Posts Tagged ‘ 60-40 ’

Back to Bread….

Well, I’ve had a rather long hiatus. Mostly due to my own laziness. I blame it on the heat. I’ve skipped continents again, and am now writing from Phnom Penh, Cambodia. Yes, that’s in Asia.

My location has a lot to do with the theme of this entry. Having spent considerable amounts of time in two different Asian countries, and conversed with many an expat, I’ve come to the conclusion that proper whole wheat bread is really hard to find in this corner of the globe. The whole concept of eating bread, as opposed to rice or noodles or root veggies is still relatively new to  Cambodians, and so the selection around town is pretty dire.

Most Cambodian bakeries I have frequented don’t bake anything remotely similar to whole wheat bread. Some expat-minded grocery stores have what we’d call in North America 60-40… a mix of white and whole wheat flour. So, unless you are willing to cross town and dish out an extra dollar or two for a whole wheat loaf at a European bakery, you’re more or less stuck.

Enter our breadmaker. Now, we’ve had this little Panasonic bread maker for a couple of years, ever since a family friend moving back to the U.S. gave it to us, as they could no longer use it because of the difference in electric current. Despite my mother’s excitement, it sat unused in a pantry under our stairs for two years. Who could blame her? We were spoiled in Europe, as good fresh bread was basically a staple at our local grocery store.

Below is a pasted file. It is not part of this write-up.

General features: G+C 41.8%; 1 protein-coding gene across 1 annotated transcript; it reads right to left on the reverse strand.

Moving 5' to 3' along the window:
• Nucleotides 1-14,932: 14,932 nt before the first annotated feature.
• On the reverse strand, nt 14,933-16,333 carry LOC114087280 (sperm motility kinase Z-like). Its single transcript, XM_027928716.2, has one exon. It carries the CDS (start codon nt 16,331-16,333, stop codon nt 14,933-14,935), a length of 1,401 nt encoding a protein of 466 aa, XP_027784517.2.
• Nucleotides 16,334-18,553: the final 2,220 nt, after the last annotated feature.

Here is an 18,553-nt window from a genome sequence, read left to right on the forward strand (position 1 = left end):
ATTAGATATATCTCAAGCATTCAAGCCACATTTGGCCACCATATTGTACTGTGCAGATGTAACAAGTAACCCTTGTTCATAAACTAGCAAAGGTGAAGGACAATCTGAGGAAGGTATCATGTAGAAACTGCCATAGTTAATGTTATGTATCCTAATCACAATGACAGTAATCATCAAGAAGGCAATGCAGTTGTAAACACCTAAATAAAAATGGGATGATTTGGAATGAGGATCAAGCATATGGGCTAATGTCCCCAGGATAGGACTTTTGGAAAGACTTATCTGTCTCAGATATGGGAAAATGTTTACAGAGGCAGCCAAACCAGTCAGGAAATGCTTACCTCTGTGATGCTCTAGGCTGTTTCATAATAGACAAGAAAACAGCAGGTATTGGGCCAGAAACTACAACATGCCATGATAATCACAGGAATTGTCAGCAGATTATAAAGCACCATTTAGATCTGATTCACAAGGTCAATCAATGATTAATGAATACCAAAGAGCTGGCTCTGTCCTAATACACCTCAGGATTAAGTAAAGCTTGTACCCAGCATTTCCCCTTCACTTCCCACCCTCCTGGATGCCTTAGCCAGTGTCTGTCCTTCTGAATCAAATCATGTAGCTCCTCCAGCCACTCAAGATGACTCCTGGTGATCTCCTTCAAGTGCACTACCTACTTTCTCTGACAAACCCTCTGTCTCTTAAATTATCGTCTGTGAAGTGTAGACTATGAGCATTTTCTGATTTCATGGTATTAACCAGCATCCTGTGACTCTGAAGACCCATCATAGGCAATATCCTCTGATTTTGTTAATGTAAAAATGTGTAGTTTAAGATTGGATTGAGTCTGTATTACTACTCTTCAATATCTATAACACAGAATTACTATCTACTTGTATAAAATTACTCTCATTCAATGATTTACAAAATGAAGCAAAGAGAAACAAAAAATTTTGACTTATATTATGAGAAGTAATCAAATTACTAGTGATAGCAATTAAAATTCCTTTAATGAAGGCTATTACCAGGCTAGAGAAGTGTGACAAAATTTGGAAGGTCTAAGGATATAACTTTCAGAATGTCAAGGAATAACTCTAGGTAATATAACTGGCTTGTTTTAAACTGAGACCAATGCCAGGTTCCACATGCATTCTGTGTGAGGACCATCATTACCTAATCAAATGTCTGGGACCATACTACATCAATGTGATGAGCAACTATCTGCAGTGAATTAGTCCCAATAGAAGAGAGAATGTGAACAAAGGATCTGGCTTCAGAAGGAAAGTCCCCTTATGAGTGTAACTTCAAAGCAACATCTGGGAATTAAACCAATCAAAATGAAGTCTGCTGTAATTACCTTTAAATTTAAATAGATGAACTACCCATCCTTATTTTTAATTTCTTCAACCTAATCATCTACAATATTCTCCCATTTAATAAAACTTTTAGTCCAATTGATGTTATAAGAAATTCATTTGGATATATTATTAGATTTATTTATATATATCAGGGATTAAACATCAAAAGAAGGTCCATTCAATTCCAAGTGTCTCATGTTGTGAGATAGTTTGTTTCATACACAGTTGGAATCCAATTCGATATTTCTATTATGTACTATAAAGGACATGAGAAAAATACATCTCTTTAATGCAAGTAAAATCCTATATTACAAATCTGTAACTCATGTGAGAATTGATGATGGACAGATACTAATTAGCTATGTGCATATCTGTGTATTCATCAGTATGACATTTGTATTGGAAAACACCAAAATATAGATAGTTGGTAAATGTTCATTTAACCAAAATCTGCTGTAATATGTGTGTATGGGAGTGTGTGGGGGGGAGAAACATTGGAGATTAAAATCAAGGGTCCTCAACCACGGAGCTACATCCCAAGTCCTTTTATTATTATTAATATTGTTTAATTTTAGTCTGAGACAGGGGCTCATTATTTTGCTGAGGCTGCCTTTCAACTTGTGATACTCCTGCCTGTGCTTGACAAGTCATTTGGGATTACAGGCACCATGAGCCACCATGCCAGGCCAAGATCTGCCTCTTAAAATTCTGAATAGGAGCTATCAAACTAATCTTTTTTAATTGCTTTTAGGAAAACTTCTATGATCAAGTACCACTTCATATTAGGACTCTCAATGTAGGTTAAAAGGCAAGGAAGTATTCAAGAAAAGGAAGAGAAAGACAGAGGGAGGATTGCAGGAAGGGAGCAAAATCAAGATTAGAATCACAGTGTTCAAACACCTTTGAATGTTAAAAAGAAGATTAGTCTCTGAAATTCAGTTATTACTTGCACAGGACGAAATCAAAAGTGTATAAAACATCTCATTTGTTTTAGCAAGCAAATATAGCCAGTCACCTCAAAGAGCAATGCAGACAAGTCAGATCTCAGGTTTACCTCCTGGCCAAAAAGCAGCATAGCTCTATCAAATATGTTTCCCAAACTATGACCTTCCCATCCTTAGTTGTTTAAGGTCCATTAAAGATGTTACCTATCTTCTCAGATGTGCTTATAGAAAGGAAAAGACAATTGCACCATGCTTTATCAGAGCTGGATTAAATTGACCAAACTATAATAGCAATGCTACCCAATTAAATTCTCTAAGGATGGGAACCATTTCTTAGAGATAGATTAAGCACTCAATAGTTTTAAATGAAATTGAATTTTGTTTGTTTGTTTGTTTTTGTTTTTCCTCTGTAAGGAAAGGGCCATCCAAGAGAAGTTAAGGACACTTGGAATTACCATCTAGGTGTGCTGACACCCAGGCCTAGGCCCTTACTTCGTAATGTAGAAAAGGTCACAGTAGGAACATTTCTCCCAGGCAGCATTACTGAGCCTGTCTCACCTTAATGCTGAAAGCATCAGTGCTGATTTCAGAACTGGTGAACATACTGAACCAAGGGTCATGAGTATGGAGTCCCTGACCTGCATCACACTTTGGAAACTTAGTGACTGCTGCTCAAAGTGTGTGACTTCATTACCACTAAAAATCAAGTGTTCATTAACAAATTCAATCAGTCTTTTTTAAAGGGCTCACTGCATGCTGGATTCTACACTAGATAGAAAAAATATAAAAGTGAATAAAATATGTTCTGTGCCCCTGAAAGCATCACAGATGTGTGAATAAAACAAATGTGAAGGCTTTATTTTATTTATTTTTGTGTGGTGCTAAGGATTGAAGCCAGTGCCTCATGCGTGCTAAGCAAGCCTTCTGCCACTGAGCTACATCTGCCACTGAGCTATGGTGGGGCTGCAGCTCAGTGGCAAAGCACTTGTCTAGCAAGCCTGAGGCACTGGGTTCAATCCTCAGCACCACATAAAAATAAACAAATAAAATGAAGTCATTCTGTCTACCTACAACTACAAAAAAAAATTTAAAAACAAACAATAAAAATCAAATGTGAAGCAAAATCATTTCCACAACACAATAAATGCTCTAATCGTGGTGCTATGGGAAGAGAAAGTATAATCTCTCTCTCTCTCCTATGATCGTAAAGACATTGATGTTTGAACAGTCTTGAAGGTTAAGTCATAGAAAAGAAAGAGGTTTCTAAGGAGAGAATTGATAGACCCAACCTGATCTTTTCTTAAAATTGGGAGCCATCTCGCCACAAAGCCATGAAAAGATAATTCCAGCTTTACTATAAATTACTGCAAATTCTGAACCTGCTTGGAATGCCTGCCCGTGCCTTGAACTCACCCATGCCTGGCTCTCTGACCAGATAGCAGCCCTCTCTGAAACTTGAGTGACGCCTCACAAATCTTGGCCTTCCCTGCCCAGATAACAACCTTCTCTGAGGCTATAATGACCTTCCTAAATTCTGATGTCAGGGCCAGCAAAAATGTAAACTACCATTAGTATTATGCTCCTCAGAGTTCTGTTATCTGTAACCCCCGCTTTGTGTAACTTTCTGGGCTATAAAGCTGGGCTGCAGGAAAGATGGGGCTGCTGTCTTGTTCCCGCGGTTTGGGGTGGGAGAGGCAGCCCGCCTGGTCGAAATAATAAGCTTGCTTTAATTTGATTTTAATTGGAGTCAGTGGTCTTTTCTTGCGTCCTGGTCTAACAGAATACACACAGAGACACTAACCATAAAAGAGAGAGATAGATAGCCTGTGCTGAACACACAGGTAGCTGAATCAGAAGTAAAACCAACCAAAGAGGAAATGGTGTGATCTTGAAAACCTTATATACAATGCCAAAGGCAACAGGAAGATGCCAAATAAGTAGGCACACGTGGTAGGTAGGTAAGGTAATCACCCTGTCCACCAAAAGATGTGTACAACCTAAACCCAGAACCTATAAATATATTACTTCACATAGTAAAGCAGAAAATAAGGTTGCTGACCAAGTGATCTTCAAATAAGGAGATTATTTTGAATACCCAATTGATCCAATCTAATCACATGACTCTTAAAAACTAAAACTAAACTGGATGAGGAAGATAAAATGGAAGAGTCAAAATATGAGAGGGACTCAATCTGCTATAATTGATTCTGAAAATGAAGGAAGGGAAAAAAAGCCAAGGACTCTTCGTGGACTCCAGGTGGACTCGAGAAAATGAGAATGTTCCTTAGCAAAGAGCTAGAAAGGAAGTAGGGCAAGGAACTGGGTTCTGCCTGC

Our move to Cambodia finally put us in such a desperate, breadless situation that I decided to see what this whole breadmaker thing was about. I’m still experimenting a lot with bread, and trying to understand the relationship between salt, sugar and yeast, so I’m not quite ready to start inventing my own stuff. I’m not quite ready for the heartbreak of an unleavened loaf just yet.

I found this great basic recipe on allrecipes.com, and tweaked it a little. I bought wholemeal grains… basically the ‘wheat’ part of whole wheat flour that you would usually buy in the west, and mixed it in with white flour to create whole wheat flour. I put in about 1.5 cups of wholemeal and then add in white flour until I have 3 cups of the mix. This usually comes to about 425-450g, which is important because you need to have the right amount of yeast, and because breadmakers usually have a maximum amount of flour you can put in. Ours has a max of 500g.

Anyway, the bread was a success! It’s very soft, slices well, and is great as sandwich bread. I usually make a loaf or two a week, depending on how fast my family eats it. I have to say, as a foodie, the most exciting part of baking the bread is the smell that fills the kitchen… and of course, cutting that first slice of the loaf. Yum yum!

In time, I want to try my hand at brioche and foccacia. Stay tuned for more breads soon, I hope.